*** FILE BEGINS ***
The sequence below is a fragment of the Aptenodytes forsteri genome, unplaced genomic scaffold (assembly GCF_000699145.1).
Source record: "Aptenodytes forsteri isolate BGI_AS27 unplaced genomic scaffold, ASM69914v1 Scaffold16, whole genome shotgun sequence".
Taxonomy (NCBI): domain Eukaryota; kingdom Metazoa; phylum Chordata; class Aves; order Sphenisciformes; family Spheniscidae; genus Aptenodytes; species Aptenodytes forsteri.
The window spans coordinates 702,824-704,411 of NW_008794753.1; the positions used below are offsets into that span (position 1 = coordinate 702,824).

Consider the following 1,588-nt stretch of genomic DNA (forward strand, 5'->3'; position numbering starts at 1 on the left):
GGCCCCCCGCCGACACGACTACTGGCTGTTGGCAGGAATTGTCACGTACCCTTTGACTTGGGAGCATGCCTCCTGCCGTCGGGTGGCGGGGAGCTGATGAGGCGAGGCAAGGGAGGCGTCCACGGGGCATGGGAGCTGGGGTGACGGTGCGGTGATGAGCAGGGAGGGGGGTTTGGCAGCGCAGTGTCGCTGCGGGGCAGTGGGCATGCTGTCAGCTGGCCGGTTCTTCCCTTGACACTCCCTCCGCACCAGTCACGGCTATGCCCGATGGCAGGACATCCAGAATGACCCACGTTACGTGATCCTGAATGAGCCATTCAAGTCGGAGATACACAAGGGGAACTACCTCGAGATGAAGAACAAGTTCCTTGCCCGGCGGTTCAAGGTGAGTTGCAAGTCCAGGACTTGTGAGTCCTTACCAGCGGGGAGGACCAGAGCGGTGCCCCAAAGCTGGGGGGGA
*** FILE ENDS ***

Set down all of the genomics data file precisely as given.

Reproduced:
The sequence below is a fragment of the Aptenodytes forsteri genome, unplaced genomic scaffold (assembly GCF_000699145.1).
Source record: "Aptenodytes forsteri isolate BGI_AS27 unplaced genomic scaffold, ASM69914v1 Scaffold16, whole genome shotgun sequence".
Taxonomy (NCBI): domain Eukaryota; kingdom Metazoa; phylum Chordata; class Aves; order Sphenisciformes; family Spheniscidae; genus Aptenodytes; species Aptenodytes forsteri.
The window spans coordinates 702,824-704,411 of NW_008794753.1; the positions used below are offsets into that span (position 1 = coordinate 702,824).

Consider the following 1,588-nt stretch of genomic DNA (forward strand, 5'->3'; position numbering starts at 1 on the left):
GGCCCCCCGCCGACACGACTACTGGCTGTTGGCAGGAATTGTCACGTACCCTTTGACTTGGGAGCATGCCTCCTGCCGTCGGGTGGCGGGGAGCTGATGAGGCGAGGCAAGGGAGGCGTCCACGGGGCATGGGAGCTGGGGTGACGGTGCGGTGATGAGCAGGGAGGGGGGTTTGGCAGCGCAGTGTCGCTGCGGGGCAGTGGGCATGCTGTCAGCTGGCCGGTTCTTCCCTTGACACTCCCTCCGCACCAGTCACGGCTATGCCCGATGGCAGGACATCCAGAATGACCCACGTTACGTGATCCTGAATGAGCCATTCAAGTCGGAGATACACAAGGGGAACTACCTCGAGATGAAGAACAAGTTCCTTGCCCGGCGGTTCAAGGTGAGTTGCAAGTCCAGGACTTGTGAGTCCTTACCAGCGGGGAGGACCAGAGCGGTGCCCCAAAGCTGGGGGGGA